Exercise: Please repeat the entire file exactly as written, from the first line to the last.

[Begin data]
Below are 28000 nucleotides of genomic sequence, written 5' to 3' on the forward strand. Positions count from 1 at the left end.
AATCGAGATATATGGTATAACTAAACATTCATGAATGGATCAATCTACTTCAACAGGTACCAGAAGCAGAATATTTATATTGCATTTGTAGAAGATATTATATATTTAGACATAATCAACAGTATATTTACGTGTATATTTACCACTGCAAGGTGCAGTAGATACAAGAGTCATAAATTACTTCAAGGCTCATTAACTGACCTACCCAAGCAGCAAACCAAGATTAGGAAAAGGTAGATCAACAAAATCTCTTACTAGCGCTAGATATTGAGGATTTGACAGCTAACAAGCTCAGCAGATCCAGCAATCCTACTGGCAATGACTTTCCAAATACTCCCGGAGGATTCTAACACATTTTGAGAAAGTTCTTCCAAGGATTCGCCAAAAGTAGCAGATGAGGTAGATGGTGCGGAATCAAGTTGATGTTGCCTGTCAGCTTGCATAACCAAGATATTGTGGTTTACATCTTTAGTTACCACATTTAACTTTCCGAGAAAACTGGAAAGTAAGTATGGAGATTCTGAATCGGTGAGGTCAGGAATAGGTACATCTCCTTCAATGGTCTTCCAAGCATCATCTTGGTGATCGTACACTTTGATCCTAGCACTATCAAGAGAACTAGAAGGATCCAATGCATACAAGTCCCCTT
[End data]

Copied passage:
Below are 28000 nucleotides of genomic sequence, written 5' to 3' on the forward strand. Positions count from 1 at the left end.
AATCGAGATATATGGTATAACTAAACATTCATGAATGGATCAATCTACTTCAACAGGTACCAGAAGCAGAATATTTATATTGCATTTGTAGAAGATATTATATATTTAGACATAATCAACAGTATATTTACGTGTATATTTACCACTGCAAGGTGCAGTAGATACAAGAGTCATAAATTACTTCAAGGCTCATTAACTGACCTACCCAAGCAGCAAACCAAGATTAGGAAAAGGTAGATCAACAAAATCTCTTACTAGCGCTAGATATTGAGGATTTGACAGCTAACAAGCTCAGCAGATCCAGCAATCCTACTGGCAATGACTTTCCAAATACTCCCGGAGGATTCTAACACATTTTGAGAAAGTTCTTCCAAGGATTCGCCAAAAGTAGCAGATGAGGTAGATGGTGCGGAATCAAGTTGATGTTGCCTGTCAGCTTGCATAACCAAGATATTGTGGTTTACATCTTTAGTTACCACATTTAACTTTCCGAGAAAACTGGAAAGTAAGTATGGAGATTCTGAATCGGTGAGGTCAGGAATAGGTACATCTCCTTCAATGGTCTTCCAAGCATCATCTTGGTGATCGTACACTTTGATCCTAGCACTATCAAGAGAACTAGAAGGATCCAATGCATACAAGTCCCCTT